A little known and often surprising fact about Collier County is that approximately 60 percent of children in the public school system live at or below the poverty level. Though the area is widely known as an affluent community, there are pockets across Collier County that deal with difficult socioeconomic conditions and, as a result, The Salvation Army partnered with a well known local philanthropist to aid in meeting the need.
In 2012, Myra Janco Daniels hatched the idea of building a new youth center in Collier County that would be a safe, nurturing place for children to attend after-school programs. Given her extensive arts background, she envisioned a center with an arts focus and came up with an aptly named mission…a place where children could Learn, Play, Create and
Dream. Now, seven years later, Ms. Daniels and her Latchkey League, an organization created to assist The Salvation Army and other local non-profits, have seen her dream realized.
In 2017, the Fran Cohen Youth Center opened its doors after a year of construction and support from the community, the Latchkey League and a generous lead gift from Janet Cohen, whose daughter Fran is the building’s namesake. But the early days of its existence were challenging, stemming from the fallout of Hurricane Irma, which made landfall approximately six weeks later. The building then housed disaster relief efforts and, while it made a significant impact in the community as a result, the delay and staffing issues caused something of a reset in the development of programming.
“That left us with an opportunity to step back, assess what we wanted the youth center to be, and better define what we want to accomplish based on the vision and the mission of The Salvation Army and those who helped us create and fund the center” said Martin de St. Pierre, Director of Development. Enter Hilary Shore, Fran Cohen Youth Center Director, who previously engineered a program called Full S.T.E.A.M. Ahead. In tandem with her husband, as former teachers, the program was developed with an emphasis on science, technology, engineering, arts and math, which perfectly aligned with the mission and idea for the youth center itself.
Upon arrival, the program was integrated seamlessly, taking advantage of the building’s capacity for artistic work, including a culinary room, arts and crafts room, drawing room and facilities to house a school for performing arts. Today, 150 children attend after school programs coming from ten different schools.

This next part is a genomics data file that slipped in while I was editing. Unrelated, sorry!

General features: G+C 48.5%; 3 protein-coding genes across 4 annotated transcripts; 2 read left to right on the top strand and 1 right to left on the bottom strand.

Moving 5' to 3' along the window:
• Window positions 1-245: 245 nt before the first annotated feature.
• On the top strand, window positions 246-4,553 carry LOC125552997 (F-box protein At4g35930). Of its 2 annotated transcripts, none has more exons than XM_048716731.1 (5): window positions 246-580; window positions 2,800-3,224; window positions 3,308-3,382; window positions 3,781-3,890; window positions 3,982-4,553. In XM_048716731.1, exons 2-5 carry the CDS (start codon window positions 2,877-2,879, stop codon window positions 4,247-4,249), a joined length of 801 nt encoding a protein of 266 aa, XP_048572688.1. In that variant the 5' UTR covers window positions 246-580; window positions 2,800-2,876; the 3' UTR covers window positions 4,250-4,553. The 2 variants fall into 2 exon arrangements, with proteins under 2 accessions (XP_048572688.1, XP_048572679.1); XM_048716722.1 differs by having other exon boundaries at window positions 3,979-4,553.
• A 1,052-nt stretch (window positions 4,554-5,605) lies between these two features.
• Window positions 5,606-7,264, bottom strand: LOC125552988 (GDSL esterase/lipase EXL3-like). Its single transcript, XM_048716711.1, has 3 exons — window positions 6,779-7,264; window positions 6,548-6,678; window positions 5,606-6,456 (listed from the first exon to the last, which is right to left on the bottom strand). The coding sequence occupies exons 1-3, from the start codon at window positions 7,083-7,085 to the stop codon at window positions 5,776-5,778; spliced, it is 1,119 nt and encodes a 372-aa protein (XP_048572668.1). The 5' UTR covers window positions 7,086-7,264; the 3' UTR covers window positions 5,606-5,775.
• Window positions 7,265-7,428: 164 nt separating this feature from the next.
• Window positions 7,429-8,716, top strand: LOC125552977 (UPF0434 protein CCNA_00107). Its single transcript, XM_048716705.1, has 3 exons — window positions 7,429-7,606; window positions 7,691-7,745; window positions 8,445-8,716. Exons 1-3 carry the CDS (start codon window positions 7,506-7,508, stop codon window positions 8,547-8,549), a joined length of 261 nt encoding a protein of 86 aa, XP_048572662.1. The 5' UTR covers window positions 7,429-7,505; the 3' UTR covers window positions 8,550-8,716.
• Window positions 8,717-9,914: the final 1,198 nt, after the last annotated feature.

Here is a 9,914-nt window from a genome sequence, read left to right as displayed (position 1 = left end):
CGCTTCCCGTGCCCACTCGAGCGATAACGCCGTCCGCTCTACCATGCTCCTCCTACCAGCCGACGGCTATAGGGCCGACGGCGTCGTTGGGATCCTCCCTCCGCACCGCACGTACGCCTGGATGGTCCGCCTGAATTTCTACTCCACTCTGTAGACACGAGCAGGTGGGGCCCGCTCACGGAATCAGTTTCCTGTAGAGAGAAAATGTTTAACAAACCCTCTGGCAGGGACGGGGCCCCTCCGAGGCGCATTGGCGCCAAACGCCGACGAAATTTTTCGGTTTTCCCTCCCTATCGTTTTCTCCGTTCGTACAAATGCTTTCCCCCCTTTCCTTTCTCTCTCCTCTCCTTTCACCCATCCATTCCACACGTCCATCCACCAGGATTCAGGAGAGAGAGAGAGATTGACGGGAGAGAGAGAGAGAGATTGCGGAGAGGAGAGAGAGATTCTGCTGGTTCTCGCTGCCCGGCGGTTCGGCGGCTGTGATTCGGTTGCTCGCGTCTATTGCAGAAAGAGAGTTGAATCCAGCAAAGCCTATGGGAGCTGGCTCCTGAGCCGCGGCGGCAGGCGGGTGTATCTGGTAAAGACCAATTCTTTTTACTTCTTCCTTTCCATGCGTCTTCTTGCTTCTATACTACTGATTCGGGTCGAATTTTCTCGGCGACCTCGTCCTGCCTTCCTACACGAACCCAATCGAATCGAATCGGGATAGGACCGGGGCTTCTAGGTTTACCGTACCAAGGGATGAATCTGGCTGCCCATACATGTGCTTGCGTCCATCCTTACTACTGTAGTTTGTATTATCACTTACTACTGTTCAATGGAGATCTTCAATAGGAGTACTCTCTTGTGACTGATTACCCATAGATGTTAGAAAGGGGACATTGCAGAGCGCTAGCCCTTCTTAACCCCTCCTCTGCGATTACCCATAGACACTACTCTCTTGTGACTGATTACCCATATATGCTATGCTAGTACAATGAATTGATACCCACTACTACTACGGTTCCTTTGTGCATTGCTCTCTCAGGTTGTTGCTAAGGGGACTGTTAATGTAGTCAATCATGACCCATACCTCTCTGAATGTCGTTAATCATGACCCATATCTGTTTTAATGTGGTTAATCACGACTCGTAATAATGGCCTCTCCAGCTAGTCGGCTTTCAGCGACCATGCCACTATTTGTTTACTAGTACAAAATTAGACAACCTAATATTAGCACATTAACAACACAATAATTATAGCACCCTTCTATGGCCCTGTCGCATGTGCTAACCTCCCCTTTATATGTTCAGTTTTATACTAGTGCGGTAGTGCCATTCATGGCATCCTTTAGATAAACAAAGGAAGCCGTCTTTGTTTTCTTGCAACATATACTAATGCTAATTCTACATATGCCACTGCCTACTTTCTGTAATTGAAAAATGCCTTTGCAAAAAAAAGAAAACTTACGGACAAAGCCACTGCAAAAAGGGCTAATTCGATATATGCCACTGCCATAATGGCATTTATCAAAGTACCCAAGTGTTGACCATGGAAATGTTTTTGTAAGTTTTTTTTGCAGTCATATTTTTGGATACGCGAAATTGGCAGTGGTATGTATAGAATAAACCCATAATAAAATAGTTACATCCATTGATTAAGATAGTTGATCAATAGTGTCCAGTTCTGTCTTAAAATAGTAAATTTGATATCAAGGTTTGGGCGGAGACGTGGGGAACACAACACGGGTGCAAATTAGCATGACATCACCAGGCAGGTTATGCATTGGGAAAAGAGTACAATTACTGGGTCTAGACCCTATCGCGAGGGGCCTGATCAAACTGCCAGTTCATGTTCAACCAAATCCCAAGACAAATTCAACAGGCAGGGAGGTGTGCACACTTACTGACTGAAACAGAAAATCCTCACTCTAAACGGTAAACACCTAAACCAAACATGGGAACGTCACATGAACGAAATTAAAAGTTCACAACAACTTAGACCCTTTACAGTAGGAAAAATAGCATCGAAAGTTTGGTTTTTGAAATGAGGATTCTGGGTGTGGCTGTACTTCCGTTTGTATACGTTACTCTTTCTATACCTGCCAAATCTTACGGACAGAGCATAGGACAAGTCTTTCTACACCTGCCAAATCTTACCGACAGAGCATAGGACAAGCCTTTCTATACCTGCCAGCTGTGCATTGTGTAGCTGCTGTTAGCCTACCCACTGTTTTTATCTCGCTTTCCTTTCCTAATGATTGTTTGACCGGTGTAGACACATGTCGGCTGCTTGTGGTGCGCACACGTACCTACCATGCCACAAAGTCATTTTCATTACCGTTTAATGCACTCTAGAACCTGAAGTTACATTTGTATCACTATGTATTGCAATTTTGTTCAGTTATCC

“The way she has restructured our program,” said de St. Pierre. “The units that she has put together; the way that kids cycle through them, it’s just been amazing. And to know now that what we’re doing in there completely integrates with the original purpose of the center, it’s fantastic.”
Operating in partnership, a school for the performing arts lives within the youth center’s doors, providing the opportunity for all-round instruction. The performing arts school showcases the ability for students enrolled in the after-school program to experiment with the performing arts and even provides for the prospect of dual enrollment.
Captains Ben and Annie Bridges, commanding officers, have embraced the youth center with an eye toward growing the
Salvation Army’s work in the community and making a tangible impact. With the ability to track outcomes and monitor the progression of the youth involved, there are additional possibilities for growth, but the work being done in the center is already paying dividends.
About The Salvation Army –
The Salvation Army, established in London in 1865, has been supporting those in need without discrimination for more than 135 years in the U.S. More than 23 million Americans receive assistance from The Salvation Army each year through a range of social services: food for the hungry, relief for disaster victims, assistance for the disabled, outreach to the elderly and ill, clothing and shelter to the homeless and opportunities for underprivileged children. For every dollar donated to The Salvation Army, 82 cents is used to support those services in 5,000 communities nationwide. The Salvation Army tracks the level of need across the country with the Human Needs Index (HumanNeedsIndex.org).
For more information, go to salvationarmyusa.org or follow on Twitter @SalvationArmyUS